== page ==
wpostServer: http://css.washingtonpost.com/wpost2

Most Read: Local

E-mail Bill |  RSS   RSS | In-depth coverage: Education Page | Follow The Post's education coverage: On Twitter Twitter | On Facebook Facebook
Posted at 04:22 PM ET, 03/09/2012

Rhee, District off the hook in teacher sex case

A federal judge has dismissed former Chancellor Michelle A. Rhee, DCPS and the District government from a lawsuit filed by an emotionally disabled student who became pregnant during a relationship with a teacher at the Transition Academy at Shadd in 2009.

U.S. District Court Judge James E. Boasberg did, however, rule that the case against the teacher, Robert Weismiller, can proceed. The former student, Ayanna Blue, is seeking unspecified punitive and compensatory damages.

The lawsuit said paternity tests showed a 99.9 percent probability that Weismiller, 60, is the father of Blue’s daughter, who was born Nov. 28, 2009. It alleges that Weismiller began the relationship with Blue, then 18, in spring 2008, and names Shadd staff who said it was well-known that the two were having sex in his classroom. When Blue told school administrators about the relationship, officials suspended Weismiller but later said there was not enough proof to fire him. He was ultimately let go as part of a round of budget-driven layoffs in October 2009.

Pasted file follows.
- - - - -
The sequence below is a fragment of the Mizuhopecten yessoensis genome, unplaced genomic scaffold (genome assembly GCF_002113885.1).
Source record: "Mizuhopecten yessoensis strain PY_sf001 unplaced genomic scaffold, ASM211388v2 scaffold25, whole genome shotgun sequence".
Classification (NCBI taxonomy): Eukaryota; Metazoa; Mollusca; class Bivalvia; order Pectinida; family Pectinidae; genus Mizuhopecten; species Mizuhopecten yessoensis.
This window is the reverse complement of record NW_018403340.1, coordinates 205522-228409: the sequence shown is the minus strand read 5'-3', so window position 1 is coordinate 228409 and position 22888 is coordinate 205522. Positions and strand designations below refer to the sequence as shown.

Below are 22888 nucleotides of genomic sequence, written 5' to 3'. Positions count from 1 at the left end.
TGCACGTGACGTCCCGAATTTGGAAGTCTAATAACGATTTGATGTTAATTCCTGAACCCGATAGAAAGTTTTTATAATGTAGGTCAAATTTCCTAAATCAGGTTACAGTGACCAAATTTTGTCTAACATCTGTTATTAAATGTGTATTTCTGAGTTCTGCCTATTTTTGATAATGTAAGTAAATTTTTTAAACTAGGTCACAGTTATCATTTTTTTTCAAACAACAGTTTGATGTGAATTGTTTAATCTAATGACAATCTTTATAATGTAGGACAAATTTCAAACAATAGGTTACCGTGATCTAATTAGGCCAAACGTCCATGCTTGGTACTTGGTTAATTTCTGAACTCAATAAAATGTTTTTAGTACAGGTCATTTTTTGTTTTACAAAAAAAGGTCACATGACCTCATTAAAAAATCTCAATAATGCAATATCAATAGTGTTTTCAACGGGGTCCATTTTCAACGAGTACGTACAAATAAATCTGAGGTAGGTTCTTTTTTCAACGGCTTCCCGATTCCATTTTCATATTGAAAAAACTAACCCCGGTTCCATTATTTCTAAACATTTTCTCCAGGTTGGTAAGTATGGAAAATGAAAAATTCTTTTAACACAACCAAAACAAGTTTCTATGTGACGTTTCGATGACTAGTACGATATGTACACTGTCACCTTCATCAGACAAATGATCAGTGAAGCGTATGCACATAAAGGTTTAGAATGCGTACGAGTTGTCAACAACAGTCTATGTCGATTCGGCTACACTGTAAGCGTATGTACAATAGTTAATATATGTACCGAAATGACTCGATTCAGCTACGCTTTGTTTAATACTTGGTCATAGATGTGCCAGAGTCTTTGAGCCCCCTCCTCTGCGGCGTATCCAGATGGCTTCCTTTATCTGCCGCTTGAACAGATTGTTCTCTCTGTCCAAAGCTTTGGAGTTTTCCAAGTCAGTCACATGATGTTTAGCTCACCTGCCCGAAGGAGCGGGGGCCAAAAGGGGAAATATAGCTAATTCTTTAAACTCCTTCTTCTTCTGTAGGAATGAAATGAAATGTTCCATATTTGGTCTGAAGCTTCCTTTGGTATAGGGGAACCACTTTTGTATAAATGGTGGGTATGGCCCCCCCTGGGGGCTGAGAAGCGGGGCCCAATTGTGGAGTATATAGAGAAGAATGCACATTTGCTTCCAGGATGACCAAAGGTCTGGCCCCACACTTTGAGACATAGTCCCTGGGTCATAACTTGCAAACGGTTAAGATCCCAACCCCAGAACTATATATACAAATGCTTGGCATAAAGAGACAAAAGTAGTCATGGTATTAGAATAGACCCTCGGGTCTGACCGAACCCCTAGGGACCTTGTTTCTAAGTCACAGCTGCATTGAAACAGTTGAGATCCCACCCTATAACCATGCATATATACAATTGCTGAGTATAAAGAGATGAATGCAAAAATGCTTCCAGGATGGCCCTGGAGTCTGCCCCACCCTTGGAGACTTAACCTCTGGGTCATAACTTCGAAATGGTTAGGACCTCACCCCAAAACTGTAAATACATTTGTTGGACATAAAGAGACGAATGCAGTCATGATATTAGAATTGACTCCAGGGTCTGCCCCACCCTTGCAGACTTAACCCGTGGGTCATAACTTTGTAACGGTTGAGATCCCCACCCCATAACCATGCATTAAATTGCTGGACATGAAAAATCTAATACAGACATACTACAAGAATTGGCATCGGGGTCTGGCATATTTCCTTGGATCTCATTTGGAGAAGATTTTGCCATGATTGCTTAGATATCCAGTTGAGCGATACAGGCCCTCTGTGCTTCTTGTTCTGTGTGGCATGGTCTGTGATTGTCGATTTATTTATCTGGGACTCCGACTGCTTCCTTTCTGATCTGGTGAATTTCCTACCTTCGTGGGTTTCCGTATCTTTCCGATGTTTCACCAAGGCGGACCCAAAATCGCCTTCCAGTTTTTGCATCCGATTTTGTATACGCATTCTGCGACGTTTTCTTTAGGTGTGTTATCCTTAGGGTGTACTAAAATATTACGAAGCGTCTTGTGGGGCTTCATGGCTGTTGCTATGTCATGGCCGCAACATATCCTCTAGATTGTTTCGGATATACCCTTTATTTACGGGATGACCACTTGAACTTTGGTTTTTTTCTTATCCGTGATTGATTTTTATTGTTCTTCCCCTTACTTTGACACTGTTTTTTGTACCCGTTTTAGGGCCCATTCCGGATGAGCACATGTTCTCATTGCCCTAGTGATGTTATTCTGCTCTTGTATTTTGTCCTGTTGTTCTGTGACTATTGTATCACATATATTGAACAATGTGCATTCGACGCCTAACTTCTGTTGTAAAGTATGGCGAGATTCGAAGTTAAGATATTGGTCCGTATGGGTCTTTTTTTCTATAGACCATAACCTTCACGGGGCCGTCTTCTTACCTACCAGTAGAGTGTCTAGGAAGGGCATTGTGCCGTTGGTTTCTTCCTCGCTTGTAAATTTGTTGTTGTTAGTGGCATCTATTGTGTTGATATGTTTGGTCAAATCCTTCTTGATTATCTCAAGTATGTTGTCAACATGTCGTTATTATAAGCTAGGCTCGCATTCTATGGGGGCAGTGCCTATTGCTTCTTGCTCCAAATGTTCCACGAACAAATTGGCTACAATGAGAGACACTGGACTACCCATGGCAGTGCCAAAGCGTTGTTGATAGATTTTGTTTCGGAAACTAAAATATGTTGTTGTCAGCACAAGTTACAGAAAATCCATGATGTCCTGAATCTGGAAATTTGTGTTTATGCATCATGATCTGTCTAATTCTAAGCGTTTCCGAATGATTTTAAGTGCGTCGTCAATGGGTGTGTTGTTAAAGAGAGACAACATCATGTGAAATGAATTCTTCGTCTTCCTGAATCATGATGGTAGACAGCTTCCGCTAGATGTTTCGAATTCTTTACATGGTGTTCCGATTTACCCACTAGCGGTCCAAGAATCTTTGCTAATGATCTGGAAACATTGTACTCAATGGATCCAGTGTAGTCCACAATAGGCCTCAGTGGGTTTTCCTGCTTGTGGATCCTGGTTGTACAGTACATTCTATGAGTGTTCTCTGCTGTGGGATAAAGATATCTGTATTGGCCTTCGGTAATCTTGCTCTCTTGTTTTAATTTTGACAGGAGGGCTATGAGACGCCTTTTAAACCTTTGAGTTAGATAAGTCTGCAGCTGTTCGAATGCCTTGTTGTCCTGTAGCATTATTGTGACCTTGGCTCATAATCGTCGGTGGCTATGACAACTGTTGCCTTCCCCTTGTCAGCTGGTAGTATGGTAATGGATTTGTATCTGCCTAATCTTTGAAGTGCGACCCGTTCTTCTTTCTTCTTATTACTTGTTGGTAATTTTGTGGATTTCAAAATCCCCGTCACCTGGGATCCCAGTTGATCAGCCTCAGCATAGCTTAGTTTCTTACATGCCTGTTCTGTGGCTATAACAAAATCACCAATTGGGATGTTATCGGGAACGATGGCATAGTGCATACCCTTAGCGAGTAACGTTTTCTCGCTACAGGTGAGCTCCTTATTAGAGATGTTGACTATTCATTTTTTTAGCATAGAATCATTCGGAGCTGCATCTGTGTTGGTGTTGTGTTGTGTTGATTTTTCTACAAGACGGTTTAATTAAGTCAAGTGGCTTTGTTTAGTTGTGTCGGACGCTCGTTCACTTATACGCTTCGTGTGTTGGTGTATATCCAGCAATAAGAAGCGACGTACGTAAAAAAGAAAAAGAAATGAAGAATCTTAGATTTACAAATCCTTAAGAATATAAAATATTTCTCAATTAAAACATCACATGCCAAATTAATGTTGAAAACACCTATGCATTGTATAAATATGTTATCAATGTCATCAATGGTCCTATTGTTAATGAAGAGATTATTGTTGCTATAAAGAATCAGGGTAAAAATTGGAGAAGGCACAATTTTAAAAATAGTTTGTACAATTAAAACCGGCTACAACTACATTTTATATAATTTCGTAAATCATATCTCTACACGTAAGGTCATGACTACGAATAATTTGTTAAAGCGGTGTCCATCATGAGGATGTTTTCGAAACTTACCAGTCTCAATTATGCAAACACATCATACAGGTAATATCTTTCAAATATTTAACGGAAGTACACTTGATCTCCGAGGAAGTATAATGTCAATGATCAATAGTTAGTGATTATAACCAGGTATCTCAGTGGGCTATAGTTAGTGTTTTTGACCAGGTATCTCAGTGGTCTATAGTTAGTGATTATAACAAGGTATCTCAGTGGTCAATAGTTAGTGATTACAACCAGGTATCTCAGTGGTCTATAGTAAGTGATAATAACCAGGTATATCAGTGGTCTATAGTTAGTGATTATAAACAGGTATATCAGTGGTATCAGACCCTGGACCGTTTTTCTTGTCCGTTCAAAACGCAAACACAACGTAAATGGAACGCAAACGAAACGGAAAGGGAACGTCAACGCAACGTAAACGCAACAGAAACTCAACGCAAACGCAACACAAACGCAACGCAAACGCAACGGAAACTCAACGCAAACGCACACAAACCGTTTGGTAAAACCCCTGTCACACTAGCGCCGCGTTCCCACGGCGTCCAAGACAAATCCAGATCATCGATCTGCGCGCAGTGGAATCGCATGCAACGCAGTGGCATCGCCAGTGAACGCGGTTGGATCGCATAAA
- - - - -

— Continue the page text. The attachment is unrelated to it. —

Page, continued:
Blue sought to hold Rhee, DCPS and the District liable for mismanagement of Shadd and negligence in hiring Weismiller. Blue’s filing alleges that prior to coming to Shadd, Weismiller had improper relationships with students while working at schools in Prince William and Prince George’s counties, and that four of the women have come forward.

But Boasberg said in an opinion issued Thursday that Rhee could not be sued personally for acting in her official capacity, and that DCPS could not be sued separately from the District. He also said that Blue failed to show that specific District policies and decisions, including teacher screening and hiring practices, had violated her constitutional rights.

Scott Gilbert, Blue’s attorney, said he was “disappointed” with the ruling. “We believe his decision is fundamentally wrong and we will appeal,” he said.

Weismiller did not return a phone message Friday.

The ruling was first reported by Leagle.com.

By  |  04:22 PM ET, 03/09/2012

 
Read what others are saying
     

    © 2011 The Washington Post Company